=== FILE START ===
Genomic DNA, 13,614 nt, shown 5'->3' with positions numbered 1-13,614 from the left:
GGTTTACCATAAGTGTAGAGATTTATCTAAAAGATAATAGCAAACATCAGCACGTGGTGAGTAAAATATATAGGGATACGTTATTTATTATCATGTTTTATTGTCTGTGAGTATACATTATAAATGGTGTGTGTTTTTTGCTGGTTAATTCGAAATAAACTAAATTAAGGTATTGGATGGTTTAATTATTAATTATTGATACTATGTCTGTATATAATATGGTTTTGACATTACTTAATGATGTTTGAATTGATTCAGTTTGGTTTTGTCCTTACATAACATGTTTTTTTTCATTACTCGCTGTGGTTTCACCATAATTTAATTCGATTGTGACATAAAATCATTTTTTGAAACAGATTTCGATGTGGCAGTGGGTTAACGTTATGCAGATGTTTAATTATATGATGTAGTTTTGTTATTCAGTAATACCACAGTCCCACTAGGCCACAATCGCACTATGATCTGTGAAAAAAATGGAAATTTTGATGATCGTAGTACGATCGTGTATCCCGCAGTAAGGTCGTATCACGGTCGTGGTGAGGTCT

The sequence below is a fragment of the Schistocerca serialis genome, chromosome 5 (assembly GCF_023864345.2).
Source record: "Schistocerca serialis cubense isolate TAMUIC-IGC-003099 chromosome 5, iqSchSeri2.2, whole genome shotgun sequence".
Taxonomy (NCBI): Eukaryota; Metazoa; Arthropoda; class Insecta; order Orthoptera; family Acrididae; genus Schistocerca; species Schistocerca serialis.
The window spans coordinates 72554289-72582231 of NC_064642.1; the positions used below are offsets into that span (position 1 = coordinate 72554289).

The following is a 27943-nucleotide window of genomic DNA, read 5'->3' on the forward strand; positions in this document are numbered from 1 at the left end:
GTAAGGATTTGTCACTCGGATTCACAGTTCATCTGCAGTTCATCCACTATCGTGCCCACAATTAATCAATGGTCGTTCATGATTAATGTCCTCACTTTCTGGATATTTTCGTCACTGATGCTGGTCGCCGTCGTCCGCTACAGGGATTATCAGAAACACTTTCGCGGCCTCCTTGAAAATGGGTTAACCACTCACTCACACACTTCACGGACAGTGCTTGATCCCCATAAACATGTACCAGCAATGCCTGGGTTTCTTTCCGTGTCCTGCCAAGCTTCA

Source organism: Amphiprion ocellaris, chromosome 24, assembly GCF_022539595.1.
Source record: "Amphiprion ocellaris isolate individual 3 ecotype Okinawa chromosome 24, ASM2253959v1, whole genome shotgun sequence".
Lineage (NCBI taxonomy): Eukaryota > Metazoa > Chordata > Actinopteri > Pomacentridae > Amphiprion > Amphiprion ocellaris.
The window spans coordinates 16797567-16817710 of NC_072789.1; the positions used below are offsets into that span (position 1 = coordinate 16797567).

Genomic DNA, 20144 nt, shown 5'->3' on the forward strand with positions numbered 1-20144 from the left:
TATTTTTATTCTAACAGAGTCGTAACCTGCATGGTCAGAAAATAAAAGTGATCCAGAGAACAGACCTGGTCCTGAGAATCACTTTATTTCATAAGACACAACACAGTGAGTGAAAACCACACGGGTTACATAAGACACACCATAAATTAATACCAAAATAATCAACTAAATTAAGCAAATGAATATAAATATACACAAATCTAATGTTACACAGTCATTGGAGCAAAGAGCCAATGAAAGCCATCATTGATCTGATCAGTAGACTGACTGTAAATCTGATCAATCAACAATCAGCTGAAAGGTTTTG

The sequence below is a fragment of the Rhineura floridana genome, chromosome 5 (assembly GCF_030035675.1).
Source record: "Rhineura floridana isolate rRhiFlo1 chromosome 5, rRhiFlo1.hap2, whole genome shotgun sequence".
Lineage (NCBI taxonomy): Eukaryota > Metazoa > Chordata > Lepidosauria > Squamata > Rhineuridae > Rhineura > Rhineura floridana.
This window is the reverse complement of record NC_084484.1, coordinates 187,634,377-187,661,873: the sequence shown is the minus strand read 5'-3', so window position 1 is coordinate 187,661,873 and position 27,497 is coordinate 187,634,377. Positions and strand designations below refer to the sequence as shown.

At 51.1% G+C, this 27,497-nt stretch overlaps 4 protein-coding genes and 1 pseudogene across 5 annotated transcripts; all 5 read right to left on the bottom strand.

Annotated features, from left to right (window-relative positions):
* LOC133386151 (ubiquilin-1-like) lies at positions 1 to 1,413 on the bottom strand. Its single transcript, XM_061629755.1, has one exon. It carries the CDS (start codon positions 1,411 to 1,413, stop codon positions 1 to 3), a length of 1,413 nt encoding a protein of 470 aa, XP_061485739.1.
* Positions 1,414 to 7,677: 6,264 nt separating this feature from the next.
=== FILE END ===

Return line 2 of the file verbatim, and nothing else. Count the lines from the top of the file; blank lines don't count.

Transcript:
GGTTTACCATAAGTGTAGAGATTTATCTAAAAGATAATAGCAAACATCAGCACGTGGTGAGTAAAATATATAGGGATACGTTATTTATTATCATGTTTTATTGTCTGTGAGTATACATTATAAATGGTGTGTGTTTTTTGCTGGTTAATTCGAAATAAACTAAATTAAGGTATTGGATGGTTTAATTATTAATTATTGATACTATGTCTGTATATAATATGGTTTTGACATTACTTAATGATGTTTGAATTGATTCAGTTTGGTTTTGTCCTTACATAACATGTTTTTTTTCATTACTCGCTGTGGTTTCACCATAATTTAATTCGATTGTGACATAAAATCATTTTTTGAAACAGATTTCGATGTGGCAGTGGGTTAACGTTATGCAGATGTTTAATTATATGATGTAGTTTTGTTATTCAGTAATACCACAGTCCCACTAGGCCACAATCGCACTATGATCTGTGAAAAAAATGGAAATTTTGATGATCGTAGTACGATCGTGTATCCCGCAGTAAGGTCGTATCACGGTCGTGGTGAGGTCT